The US healthcare system is not easy to navigate. Even those born and raised in the states are often confused about how much treatment costs, what insurance actually covers and how to get affordable treatment.
For an expat, these details can be even more complicated. A number of things make obtaining health insurance difficult. Maybe your work’s health insurance doesn’t kick in for a couple more months. Perhaps you’re waiting for a Social Security number to get on your partner’s health insurance. Regardless of the reason for the lack of insurance, you’ll want to be prepared in case an accident happens and you need medical treatment.
The good news is that the quality of treatment is often excellent and a hospital won’t refuse someone who doesn’t have health insurance. The downside is that the cost of being treated can be absolutely devastating. Nearly two million people file for bankruptcy due to medical bills each year, and in some cases the person even had health insurance yet still couldn’t afford treatment. Medical costs are the leading reason for bankruptcy.
This is frightening news, yet there are ways to mitigate the costs and not go totally broke if you have an accident. Here’s what to do if the worst happens.
Getting extensive health insurance from an American insurer is a difficult and expensive process, as it’s often unaffordable. However, it is possible to get travel insurance to cover any emergencies. Travel insurance is intended for travelers, so there’s often a limit on how long you can have the insurance. However, it’s great to have when you’re getting started in the U.S.
If you don’t have travel insurance at the time of an accident, you’ll be on the hook for the cost of whatever treatment you need. Assuming you aren’t facing an emergency that requires immediate help, you should shop around to find a low-cost medical clinic that can help you. A number of free and low-cost clinics around the United States are designed to help those who need help most. They’re often run by nonprofits, so resources can be limited and the waits can be long. You can do a search to see if any of these clinics are near you.
One of the biggest problems with the American healthcare system is the lack of price transparency. Even the people treating you won’t know how much you’ll be charged until after everything is settled. You might end up with a shock after receiving the bill, as sometimes the most basic treatments run thousands of dollars.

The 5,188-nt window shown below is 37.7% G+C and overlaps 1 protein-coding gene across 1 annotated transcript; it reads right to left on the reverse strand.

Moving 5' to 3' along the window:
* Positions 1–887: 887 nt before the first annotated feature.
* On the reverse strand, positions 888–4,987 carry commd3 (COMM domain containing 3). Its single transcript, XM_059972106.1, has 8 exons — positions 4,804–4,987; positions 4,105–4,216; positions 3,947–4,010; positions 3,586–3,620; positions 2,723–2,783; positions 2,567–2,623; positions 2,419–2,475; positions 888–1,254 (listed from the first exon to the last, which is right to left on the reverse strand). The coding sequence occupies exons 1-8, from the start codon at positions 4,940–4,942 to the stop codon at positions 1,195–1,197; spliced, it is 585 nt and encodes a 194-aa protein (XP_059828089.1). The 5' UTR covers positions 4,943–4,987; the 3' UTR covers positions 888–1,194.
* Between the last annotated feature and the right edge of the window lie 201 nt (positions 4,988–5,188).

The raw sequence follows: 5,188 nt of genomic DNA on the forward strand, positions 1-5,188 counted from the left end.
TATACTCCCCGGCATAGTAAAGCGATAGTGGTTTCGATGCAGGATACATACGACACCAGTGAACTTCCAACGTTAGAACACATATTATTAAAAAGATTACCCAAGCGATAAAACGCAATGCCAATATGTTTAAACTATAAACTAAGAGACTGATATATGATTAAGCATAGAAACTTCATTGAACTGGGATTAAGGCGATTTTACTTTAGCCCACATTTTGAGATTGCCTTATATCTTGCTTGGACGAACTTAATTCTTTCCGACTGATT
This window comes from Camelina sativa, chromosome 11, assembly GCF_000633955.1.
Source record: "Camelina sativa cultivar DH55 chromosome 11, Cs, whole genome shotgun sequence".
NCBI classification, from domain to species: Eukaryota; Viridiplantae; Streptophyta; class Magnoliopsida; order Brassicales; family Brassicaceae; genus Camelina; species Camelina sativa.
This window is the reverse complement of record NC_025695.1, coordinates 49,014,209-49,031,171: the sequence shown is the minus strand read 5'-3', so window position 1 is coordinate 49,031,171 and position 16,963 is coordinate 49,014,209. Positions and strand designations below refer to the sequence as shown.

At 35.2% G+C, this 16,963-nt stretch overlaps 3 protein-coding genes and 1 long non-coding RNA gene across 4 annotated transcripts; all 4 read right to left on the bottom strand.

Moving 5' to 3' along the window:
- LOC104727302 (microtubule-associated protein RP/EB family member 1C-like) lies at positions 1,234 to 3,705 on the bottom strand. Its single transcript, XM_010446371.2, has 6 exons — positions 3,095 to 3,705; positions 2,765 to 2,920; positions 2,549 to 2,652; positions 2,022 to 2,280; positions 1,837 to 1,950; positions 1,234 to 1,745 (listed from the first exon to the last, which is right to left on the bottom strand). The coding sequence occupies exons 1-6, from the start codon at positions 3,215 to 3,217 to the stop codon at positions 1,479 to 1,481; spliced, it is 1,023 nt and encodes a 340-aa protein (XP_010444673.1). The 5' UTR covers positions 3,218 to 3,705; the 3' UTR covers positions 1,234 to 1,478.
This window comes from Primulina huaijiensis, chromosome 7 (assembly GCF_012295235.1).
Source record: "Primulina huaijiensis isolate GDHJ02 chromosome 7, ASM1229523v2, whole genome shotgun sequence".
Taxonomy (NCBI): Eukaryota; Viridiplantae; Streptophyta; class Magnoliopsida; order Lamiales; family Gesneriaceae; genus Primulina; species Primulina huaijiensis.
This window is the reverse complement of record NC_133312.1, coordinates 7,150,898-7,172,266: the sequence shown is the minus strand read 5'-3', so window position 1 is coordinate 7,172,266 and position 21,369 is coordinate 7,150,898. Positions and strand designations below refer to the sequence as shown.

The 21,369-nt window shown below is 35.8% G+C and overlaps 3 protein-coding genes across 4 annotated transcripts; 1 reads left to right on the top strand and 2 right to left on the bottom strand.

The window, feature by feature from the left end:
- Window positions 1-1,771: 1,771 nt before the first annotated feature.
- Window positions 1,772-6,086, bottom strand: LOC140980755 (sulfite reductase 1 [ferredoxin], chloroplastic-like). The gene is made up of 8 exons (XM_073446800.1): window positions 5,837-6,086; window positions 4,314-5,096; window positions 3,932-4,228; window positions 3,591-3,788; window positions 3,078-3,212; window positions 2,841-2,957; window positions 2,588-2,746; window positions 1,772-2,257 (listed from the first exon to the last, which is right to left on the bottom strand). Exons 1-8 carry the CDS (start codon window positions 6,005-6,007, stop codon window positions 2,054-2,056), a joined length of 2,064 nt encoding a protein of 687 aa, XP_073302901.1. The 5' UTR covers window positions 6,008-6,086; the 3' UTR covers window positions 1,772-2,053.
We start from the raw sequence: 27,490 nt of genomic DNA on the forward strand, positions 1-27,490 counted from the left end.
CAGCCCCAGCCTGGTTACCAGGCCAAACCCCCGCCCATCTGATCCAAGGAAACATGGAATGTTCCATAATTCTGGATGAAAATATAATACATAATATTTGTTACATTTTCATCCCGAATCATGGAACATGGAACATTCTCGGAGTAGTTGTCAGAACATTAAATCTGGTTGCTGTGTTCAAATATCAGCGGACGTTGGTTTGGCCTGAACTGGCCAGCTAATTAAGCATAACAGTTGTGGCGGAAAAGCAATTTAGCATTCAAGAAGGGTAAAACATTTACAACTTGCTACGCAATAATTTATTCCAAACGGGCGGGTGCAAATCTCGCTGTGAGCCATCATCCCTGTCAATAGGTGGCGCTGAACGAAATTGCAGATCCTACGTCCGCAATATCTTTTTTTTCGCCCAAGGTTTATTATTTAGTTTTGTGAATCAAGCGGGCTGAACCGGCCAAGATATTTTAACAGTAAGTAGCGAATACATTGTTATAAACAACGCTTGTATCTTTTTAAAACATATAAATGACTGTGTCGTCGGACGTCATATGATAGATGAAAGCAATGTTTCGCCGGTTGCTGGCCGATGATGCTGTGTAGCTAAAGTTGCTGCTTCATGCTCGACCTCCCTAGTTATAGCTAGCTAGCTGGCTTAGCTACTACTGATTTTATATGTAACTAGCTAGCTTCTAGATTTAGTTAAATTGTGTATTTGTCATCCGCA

As terrible a surprise as one of these expensive bills are, not everyone knows that medical bills are negotiable. It sounds perverse to allow haggling over medical expenses as if they’re a used car, but the practice is a reality.
“All medical bills are negotiable,” Sharon Hollander, author of Medical Billing Horror Stories, told Forbes. “At the very least, you may be able to work out a payment plan or land a lower fee if you can pay on the spot.”
After receiving your bill, follow up, keep good notes and find the right person in billing to talk to. This due diligence could save you thousands of dollars.
There’s nothing as American as taking someone to court. If you’re injured, particularly in an accident that was someone else’s fault, then hiring a lawyer can go a long way in ensuring that you receive the money you need for medical treatment. A good lawyer can help you obtain compensation for a variety of different accidents.
The legal costs can be high, but some accident lawyers only charge fees based on the amount of money you’re awarded. This is something of a last resort that only applies to certain situations, yet it’s an option that shouldn’t be overlooked.
If you’ve done everything you possibly can to bring your medical costs down, it’s time to start paying off your bill. If the bill is beyond your means, you might want to consider taking out a loan from a bank to help settle the bill. Depending on your residency status in the U.S., you might need to find a U.S. citizen acting as a co-signer to obtain the loan.
The healthcare system in the U.S. is tricky to navigate whether you’re a long-time resident or going to the hospital for the very first time. Be sure to do all that you can to keep medical costs down until you obtain health insurance.
Holly Whitman is a writer and journalist originally from the UK but now based in Washington DC. You can find her on Twitter at @hollykwhitman or more of her writing at Only Slightly Biased.
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